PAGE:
What Causes Fermentation?

The process of cells digesting carbohydrates without using any oxygen causes fermentation. It converts the carbohydrate into energy and either an alcohol or an acid. Fermentation allows organisms to survive without oxygen, but it is far less efficient than oxygen-based cellular respiration.

Fermentation is most frequently performed by bacteria, yeast and animal muscles. Yeasts perform ethanol fermentation, which generates both ethanol and carbon dioxide. This is used by humans to create both alcoholic beverages and bread. Animal muscles perform lactic acid fermentation when they require more energy than they have oxygen to provide. Lactic acid fermentation requires water as well as carbohydrates. It is the only type of fermentation that does not produce a gas as a byproduct. Depending on the species, bacteria can perform either ethanol or lactic acid fermentation. Bacterial lactic acid fermentation is used to produce yogurt. Certain fungi also perform lactic acid fermentation.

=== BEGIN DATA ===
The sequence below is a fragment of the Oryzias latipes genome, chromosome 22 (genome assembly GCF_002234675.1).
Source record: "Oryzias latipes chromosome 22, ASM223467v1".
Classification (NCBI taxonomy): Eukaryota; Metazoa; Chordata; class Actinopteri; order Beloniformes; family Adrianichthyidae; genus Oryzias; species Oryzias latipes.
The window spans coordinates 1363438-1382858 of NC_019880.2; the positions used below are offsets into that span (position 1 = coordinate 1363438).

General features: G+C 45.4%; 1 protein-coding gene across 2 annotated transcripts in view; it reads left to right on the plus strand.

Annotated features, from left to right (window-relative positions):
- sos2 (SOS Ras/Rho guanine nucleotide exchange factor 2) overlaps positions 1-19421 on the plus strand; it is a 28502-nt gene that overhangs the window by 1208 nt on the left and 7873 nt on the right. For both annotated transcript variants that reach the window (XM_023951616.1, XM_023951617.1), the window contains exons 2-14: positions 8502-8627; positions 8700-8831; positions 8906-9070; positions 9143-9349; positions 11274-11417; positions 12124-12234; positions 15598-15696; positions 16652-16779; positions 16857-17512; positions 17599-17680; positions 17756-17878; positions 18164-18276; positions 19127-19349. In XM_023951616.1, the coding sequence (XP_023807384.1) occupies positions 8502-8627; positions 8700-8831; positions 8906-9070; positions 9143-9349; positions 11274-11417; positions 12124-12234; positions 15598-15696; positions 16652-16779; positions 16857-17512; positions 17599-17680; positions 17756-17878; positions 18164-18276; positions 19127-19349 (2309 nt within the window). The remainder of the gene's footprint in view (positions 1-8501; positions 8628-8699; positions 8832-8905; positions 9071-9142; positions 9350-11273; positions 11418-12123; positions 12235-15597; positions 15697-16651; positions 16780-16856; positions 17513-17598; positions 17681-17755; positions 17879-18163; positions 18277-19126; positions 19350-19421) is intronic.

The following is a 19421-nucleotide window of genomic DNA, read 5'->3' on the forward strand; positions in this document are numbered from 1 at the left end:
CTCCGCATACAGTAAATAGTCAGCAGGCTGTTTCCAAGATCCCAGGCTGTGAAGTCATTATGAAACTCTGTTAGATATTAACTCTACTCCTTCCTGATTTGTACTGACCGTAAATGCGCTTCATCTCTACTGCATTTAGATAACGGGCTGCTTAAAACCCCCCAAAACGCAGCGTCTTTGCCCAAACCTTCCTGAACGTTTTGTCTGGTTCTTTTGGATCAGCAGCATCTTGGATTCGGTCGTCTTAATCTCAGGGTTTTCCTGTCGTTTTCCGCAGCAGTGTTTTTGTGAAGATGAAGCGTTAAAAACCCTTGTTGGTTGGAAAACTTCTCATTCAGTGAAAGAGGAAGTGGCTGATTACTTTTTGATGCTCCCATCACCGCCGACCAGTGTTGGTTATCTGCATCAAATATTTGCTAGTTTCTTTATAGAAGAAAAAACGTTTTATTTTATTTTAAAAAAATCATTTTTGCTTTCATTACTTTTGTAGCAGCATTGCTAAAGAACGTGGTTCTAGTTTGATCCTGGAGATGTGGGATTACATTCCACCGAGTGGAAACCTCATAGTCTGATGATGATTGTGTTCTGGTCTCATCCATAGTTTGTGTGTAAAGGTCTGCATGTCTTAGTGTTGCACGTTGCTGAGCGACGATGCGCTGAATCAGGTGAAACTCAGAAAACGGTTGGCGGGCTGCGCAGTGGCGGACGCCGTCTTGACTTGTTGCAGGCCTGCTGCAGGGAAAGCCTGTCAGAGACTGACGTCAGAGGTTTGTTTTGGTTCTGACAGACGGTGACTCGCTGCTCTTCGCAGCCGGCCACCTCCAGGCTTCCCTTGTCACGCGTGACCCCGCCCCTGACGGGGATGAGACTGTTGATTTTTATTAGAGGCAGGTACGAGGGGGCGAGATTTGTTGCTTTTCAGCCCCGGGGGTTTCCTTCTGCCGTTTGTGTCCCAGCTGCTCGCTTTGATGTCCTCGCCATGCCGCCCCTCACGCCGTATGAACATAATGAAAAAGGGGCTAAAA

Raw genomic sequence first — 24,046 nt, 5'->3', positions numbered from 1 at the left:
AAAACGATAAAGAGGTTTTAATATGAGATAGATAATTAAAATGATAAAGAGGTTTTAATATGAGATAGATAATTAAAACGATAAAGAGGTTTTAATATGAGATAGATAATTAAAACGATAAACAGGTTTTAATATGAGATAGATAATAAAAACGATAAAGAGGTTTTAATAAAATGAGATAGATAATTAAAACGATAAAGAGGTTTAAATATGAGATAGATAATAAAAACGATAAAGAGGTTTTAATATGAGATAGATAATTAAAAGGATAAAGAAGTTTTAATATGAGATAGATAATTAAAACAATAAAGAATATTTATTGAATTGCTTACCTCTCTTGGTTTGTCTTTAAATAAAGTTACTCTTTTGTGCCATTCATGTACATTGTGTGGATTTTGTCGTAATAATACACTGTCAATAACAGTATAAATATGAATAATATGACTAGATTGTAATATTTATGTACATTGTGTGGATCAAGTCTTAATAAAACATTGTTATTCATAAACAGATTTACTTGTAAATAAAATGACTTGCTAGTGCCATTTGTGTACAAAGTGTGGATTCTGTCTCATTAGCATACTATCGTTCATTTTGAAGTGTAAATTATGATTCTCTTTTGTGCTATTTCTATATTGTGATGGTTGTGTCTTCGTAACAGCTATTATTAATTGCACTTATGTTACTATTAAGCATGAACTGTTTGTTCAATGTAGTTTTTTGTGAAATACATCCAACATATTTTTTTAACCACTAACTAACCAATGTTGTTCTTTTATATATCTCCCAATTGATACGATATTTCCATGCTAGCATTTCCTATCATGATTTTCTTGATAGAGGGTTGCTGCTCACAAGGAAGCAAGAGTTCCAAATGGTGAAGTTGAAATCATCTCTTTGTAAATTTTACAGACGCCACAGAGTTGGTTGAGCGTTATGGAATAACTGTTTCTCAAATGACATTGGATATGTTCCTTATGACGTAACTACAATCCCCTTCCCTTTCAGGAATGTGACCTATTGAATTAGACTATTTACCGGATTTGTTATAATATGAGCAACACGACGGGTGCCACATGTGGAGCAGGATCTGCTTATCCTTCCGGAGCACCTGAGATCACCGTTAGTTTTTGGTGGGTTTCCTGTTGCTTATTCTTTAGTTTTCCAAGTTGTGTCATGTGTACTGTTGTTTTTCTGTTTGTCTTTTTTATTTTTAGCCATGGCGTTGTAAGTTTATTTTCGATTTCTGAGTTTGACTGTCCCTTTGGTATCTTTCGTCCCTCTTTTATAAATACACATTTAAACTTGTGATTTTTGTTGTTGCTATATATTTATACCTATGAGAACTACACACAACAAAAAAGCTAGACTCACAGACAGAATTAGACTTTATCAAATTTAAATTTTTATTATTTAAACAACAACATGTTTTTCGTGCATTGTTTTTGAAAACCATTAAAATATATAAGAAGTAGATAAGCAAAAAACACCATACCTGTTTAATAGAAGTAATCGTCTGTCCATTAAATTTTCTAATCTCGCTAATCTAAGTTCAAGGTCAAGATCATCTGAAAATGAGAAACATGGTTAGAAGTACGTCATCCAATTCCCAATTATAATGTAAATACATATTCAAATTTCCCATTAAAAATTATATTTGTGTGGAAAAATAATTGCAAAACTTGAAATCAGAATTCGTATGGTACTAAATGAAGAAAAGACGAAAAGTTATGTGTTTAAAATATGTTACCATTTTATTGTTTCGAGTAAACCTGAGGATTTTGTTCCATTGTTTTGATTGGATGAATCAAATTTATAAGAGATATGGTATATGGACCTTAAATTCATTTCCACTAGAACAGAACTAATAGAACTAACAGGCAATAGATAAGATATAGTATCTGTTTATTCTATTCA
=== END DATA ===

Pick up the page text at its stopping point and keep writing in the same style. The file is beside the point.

Some types of organisms perform both lactic acid and ethanol fermentation. This occurs when they further process the lactic acid, which is very toxic in high concentrations. Ethanol and lactic acid are not the only waste products of fermentation. Some organisms create other useful products, such as hydrogen gas or methane, from fermentation.